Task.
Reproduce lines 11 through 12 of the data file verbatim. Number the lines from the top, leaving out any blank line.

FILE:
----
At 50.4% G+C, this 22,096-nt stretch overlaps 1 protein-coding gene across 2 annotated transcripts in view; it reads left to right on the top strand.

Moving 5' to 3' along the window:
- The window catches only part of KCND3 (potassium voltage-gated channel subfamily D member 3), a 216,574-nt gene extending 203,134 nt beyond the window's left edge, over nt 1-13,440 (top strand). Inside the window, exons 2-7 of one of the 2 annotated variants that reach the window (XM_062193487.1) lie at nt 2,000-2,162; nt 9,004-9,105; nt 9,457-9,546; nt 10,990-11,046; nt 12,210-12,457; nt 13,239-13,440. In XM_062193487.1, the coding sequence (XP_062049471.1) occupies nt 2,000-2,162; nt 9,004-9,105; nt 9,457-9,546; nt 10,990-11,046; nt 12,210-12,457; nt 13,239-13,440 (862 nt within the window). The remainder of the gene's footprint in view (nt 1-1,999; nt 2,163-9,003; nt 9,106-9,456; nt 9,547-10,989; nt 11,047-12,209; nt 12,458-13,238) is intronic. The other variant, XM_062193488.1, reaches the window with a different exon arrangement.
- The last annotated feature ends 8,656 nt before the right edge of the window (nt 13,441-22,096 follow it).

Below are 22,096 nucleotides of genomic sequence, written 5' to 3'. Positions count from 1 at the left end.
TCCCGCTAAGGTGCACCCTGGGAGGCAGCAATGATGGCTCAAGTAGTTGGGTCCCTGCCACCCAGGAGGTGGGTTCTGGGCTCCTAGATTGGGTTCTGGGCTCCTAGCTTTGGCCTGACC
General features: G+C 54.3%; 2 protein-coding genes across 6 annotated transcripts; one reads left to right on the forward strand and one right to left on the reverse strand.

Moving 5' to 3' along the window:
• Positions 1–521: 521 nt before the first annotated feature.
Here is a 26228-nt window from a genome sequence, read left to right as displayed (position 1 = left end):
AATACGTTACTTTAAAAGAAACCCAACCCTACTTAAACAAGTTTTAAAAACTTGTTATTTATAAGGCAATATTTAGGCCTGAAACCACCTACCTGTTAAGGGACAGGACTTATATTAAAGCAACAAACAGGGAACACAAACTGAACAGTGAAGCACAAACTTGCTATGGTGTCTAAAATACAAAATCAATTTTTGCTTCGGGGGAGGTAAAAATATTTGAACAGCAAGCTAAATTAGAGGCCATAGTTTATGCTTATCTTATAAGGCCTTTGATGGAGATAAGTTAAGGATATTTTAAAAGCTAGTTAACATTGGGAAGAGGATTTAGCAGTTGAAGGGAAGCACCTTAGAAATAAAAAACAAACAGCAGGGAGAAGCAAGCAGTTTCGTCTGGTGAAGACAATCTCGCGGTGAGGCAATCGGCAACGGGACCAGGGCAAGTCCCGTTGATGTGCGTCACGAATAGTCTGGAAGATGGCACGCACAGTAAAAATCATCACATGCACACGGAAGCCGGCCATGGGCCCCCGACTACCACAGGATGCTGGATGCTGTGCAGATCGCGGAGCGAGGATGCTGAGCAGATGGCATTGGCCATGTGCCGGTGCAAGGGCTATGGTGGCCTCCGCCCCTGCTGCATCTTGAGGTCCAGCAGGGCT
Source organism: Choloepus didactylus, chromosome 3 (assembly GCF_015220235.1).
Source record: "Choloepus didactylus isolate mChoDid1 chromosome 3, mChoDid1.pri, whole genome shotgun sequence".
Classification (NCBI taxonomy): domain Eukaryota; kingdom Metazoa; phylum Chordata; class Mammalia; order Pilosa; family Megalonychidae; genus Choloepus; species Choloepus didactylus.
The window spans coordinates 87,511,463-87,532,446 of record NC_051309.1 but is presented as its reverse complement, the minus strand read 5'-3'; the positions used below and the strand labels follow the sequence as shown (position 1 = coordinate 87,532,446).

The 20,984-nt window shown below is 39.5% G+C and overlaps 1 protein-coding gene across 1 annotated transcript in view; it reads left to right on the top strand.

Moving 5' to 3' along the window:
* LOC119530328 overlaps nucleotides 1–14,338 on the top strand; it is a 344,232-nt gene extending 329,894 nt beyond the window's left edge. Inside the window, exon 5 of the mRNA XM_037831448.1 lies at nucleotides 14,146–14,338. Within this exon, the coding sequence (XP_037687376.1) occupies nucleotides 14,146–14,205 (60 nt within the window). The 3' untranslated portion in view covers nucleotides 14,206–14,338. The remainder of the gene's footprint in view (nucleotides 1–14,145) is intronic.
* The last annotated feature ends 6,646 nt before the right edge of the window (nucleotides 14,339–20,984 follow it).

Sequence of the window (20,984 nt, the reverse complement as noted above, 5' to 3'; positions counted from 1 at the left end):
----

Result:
AATACGTTACTTTAAAAGAAACCCAACCCTACTTAAACAAGTTTTAAAAACTTGTTATTTATAAGGCAATATTTAGGCCTGAAACCACCTACCTGTTAAGGGACAGGACTTATATTAAAGCAACAAACAGGGAACACAAACTGAACAGTGAAGCACAAACTTGCTATGGTGTCTAAAATACAAAATCAATTTTTGCTTCGGGGGAGGTAAAAATATTTGAACAGCAAGCTAAATTAGAGGCCATAGTTTATGCTTATCTTATAAGGCCTTTGATGGAGATAAGTTAAGGATATTTTAAAAGCTAGTTAACATTGGGAAGAGGATTTAGCAGTTGAAGGGAAGCACCTTAGAAATAAAAAACAAACAGCAGGGAGAAGCAAGCAGTTTCGTCTGGTGAAGACAATCTCGCGGTGAGGCAATCGGCAACGGGACCAGGGCAAGTCCCGTTGATGTGCGTCACGAATAGTCTGGAAGATGGCACGCACAGTAAAAATCATCACATGCACACGGAAGCCGGCCATGGGCCCCCGACTACCACAGGATGCTGGATGCTGTGCAGATCGCGGAGCGAGGATGCTGAGCAGATGGCATTGGCCATGTGCCGGTGCAAGGGCTATGGTGGCCTCCGCCCCTGCTGCATCTTGAGGTCCAGCAGGGCT
Source organism: Choloepus didactylus, chromosome 3 (assembly GCF_015220235.1).